Walmart Reverses Course on Gun and Ammo Displays

Bridget Goldschmidt
Managing Editor
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Walmart Pulls Gun and Ammo Displays
Walmart sells firearms in about half of its 4,700 stores in the United States.

Just days before the U.S. presidential election, Walmart took all guns and ammunition displays off the sales floors of its U.S. stores in a bid to avoid potential theft of weapons if retailers are burglarized amid social unrest, and then abruptly reversed course, replacing the displays, according to published reports.

Under the rescinded policy, customers could still buy guns and ammunition upon request at Walmart, which carries firearms in about half of its 4,700 stores in the United States, reported the The Wall Street Journal, which also noted the return of the items to the retailers' shelves.

“We have seen some isolated civil unrest and as we have done on several occasions over the last few years, we have moved our firearms and ammunition off the sales floor as a precaution for the safety of our associates and customers,” a Walmart spokesman told the Journal.

In a letter, the company had asked staffers to take guns and ammo from shelves “due to the current unrest in isolated areas of the country and out of an abundance of caution.”

However, "as the current incidents have remained geographically isolated, we have made the decision to begin returning these products to the sales floor [on Oct. 30],” a company spokesman noted by way of explanation for the change in policy, according to NBC News.

The decision and its hasty reversal came in the wake of violent protests and looting in Philadelphia after the fatal police shooting of a Black man with a knife. Walmart also removed firearms and ammunition from display after the killing of George Floyd by Minneapolis police, when several of retailer’s stores were vandalized.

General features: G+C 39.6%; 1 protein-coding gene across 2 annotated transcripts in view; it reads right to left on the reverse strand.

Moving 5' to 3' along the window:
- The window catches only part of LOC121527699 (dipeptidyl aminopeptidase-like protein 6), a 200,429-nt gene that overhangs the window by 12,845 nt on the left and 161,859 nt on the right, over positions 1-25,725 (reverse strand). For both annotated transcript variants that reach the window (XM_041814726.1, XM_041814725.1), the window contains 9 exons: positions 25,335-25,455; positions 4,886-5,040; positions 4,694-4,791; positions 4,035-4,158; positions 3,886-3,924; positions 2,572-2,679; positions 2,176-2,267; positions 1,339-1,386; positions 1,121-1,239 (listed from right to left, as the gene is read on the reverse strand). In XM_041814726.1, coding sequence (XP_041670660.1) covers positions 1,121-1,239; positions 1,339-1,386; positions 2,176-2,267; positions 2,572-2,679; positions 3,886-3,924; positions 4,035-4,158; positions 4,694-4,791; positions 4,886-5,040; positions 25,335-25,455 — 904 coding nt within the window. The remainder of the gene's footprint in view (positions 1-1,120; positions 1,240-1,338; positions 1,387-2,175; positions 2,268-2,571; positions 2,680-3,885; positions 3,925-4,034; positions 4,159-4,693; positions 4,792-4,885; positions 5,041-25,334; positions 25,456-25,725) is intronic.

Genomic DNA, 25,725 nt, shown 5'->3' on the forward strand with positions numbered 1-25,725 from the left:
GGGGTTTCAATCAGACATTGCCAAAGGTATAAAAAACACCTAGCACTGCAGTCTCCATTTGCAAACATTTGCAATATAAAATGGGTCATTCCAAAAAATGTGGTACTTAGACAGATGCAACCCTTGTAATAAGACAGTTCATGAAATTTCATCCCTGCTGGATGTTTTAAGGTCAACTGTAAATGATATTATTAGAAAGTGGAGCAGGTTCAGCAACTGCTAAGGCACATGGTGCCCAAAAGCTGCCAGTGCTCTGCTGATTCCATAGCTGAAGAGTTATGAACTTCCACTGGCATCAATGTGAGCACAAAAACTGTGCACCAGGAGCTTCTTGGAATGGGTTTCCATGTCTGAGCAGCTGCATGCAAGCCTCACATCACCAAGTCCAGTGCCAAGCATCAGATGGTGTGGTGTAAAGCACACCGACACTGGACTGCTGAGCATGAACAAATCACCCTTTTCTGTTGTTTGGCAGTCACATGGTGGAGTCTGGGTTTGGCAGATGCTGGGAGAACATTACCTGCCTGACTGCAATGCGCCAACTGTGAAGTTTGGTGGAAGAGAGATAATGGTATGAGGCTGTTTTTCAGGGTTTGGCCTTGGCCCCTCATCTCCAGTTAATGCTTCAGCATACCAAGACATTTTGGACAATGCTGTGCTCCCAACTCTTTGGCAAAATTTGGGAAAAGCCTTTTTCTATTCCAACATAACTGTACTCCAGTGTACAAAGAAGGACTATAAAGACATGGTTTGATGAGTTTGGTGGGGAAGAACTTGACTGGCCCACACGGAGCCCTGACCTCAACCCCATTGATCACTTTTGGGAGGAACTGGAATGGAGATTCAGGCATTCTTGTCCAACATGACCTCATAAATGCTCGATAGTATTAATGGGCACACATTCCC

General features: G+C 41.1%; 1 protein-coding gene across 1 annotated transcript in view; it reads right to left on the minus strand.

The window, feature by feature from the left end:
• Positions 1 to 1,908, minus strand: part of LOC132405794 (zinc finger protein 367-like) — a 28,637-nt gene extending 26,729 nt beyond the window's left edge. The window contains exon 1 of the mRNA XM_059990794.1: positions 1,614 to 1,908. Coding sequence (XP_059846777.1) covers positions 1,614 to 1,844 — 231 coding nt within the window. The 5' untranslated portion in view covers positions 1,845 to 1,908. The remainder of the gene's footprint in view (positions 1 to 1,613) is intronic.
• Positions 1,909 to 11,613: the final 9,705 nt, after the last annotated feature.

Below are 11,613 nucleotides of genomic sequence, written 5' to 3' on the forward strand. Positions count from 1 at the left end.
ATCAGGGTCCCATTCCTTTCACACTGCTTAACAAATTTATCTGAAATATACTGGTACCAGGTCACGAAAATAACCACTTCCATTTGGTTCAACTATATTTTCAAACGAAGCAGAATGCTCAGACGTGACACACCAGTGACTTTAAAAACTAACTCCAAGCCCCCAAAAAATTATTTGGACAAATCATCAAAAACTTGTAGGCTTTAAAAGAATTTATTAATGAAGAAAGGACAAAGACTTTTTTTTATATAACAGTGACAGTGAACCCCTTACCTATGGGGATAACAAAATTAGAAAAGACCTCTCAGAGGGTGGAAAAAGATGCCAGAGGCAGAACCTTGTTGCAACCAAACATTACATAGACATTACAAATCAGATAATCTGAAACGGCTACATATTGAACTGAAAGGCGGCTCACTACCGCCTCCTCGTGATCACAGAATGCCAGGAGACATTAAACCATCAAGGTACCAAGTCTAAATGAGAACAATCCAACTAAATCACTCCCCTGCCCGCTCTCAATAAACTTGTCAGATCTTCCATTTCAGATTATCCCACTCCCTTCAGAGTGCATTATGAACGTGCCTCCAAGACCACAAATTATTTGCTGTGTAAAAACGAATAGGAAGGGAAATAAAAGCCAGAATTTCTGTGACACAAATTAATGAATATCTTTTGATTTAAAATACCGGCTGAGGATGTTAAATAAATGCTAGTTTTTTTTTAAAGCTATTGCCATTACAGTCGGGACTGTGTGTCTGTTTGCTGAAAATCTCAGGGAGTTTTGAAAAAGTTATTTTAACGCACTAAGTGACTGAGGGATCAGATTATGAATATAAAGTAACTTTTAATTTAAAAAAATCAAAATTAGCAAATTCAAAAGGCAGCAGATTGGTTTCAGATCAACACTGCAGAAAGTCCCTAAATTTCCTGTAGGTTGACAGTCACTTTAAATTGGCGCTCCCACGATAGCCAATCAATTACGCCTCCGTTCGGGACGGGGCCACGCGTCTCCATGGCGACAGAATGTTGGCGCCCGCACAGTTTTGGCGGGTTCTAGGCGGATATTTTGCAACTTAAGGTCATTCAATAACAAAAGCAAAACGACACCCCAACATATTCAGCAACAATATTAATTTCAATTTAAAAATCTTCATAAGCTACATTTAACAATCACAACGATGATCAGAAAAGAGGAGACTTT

Although it’s still a major seller of guns and ammo, Bentonville, Arkansas-based Walmart ceased selling ammunition that can be used in semiautomatic rifles and handguns after a mass shooting at an El Paso, Texas, Walmart that killed 23 people. It also raised the minimum age to buy guns or ammo to 21 in the wake of the deadly Parkland, Florida, high school shooting in 2018, and has phased out selling assault rifles and handguns. According to CEO Doug McMillon, the store’s firearm offerings are meant to appeal to hunters.

The newspaper also noted that demand for guns was way up, citing the Federal Bureau of Investigation’s measurement of background checks, a proxy for sales.


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